While I was clicking a ton of pictures from the precipitous ledge, I tried to learn more about the manager and where he came from. He wasn’t from the Yelagiris, he said, but from a village much further south. He came here a few years ago with his friends for a holiday. While they were having fun, he got to speak with the owner of the property. The owner offered him a job and he never left. With time, the owner became so comfortable with his work that he let the manager handle everything from bookings to housekeeping. His mother too lived in the property now and whenever he had to take guests like myself on an excursion, she took care of the people who arrived in his absence.
I couldn’t converse with him for too long because he was bombarded with phone calls from people looking for rooms on the weekend. Soon, he climbed a spur to sit and answer the barrage of calls in peace. Judging by his side of the conversations, everyone appeared to want a cheaper deal than the already ridiculously inexpensive rates the Hotel was offering. I admired the calm resilience with which he dealt with these requests.
I sat quietly by the ledge the rest of time. Having taken exponentially more shots than I needed earlier, all there was left to do was to sit quietly, stare at the hills in the distance and wait for the sunset hour. My attention was momentarily distracted by a gecko which peeked out of the rocks. It slid, jumped, tumbled between the holes and crevices of the terrain. I watched it lash its elastic tongue and catch a fly out of thin air. It must have been a satisfying meal because it disappeared back into the cracks in the rocks after this bit of action, presumably back home.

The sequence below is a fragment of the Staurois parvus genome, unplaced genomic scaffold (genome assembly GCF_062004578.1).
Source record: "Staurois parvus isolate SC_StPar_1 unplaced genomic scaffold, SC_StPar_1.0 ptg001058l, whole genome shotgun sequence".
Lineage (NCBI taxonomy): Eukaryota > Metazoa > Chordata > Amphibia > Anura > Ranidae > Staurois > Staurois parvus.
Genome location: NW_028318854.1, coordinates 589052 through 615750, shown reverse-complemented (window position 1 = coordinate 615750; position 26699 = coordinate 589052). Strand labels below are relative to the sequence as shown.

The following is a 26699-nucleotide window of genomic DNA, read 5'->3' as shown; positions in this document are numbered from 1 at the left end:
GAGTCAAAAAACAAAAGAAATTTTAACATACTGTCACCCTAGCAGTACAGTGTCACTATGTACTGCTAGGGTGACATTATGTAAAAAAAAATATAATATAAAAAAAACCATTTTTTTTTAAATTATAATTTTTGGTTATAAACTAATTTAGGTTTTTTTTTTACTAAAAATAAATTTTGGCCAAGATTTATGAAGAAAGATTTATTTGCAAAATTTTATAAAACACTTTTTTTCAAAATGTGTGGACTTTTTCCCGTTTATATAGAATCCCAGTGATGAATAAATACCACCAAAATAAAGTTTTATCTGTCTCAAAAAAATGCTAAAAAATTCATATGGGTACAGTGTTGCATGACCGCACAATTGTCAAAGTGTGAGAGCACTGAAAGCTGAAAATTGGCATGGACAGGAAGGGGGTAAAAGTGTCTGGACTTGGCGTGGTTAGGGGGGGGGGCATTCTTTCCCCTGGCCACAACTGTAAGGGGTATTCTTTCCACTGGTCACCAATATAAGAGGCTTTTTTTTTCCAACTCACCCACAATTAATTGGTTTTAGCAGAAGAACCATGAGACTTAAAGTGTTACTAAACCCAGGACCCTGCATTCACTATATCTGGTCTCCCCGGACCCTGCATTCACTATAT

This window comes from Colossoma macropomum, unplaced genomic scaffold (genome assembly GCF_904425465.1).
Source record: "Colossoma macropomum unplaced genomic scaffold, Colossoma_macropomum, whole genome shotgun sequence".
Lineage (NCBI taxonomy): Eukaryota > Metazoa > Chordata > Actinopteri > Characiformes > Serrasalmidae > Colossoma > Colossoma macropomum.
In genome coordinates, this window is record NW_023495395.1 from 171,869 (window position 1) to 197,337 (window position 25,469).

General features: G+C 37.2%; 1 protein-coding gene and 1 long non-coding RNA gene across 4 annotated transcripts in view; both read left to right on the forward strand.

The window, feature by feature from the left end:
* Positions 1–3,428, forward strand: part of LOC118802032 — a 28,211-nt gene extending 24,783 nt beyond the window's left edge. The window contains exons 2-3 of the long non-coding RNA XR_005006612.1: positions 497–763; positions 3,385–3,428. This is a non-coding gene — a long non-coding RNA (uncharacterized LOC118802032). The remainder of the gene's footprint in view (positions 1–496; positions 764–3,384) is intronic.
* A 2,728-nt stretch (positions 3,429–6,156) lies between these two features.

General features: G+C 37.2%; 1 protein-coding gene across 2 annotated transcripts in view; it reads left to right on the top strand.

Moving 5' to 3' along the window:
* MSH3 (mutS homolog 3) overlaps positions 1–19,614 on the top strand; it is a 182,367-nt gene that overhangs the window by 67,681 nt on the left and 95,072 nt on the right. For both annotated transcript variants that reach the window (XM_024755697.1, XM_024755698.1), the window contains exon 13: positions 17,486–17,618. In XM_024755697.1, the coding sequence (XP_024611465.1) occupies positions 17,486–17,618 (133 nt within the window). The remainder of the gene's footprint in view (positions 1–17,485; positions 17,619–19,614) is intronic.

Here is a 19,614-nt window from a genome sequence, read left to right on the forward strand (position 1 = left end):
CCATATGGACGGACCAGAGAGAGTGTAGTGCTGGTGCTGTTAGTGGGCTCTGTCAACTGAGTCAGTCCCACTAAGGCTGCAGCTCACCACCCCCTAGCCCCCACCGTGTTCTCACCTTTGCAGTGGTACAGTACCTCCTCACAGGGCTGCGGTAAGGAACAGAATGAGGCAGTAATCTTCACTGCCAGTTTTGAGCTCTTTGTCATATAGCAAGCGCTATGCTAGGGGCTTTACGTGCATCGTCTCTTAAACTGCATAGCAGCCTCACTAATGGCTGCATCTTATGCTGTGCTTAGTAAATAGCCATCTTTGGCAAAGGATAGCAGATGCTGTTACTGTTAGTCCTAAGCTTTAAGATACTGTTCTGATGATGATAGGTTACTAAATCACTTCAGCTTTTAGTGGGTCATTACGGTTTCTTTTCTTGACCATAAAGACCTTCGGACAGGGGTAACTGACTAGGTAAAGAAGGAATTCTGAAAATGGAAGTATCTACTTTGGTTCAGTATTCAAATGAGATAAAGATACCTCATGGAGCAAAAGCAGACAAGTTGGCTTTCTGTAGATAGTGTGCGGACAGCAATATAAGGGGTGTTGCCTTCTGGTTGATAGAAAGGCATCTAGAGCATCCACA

Sunset was quite spectacular. All the haze in the distance meant the sun turned orange long before it hit the horizon while the hills and the plains turned bluer and murkier. As the manager and I were enjoying this spectacle, we heard noises behind us. A group of two boys and two girls came huffing and hurrying up the rocks. “See? I told you. It’s beautiful, right?”, yelled one of the boys as soon as they made it to the ledge. “Wow”, screamed the girls, “this is amazing.” They were from Bangalore, I learnt in a minute’s small talk, and it was a long weekend owing to an Id holiday. Since the serenity of the moment had been well and truly destroyed and I’d had my fill of peace and quiet, I climbed down and let them have the ledge to themselves.
The next morning, when I was checking out, I realised I hadn’t paid the manager anything to guide me up to the viewpoint. I quit my budget traveller mode and whipped out a couple of hundred rupee notes as a tip. But the manager refused to take it. I was a friend, he said, and the next time I visited, he would happily escort me to Swamimalai.
Beyond alluring places and landscapes, it reminded me why I still traveled over 9 years on. Being on the road makes you less cynical and believe genuine goodness and humanity still thrived in the world.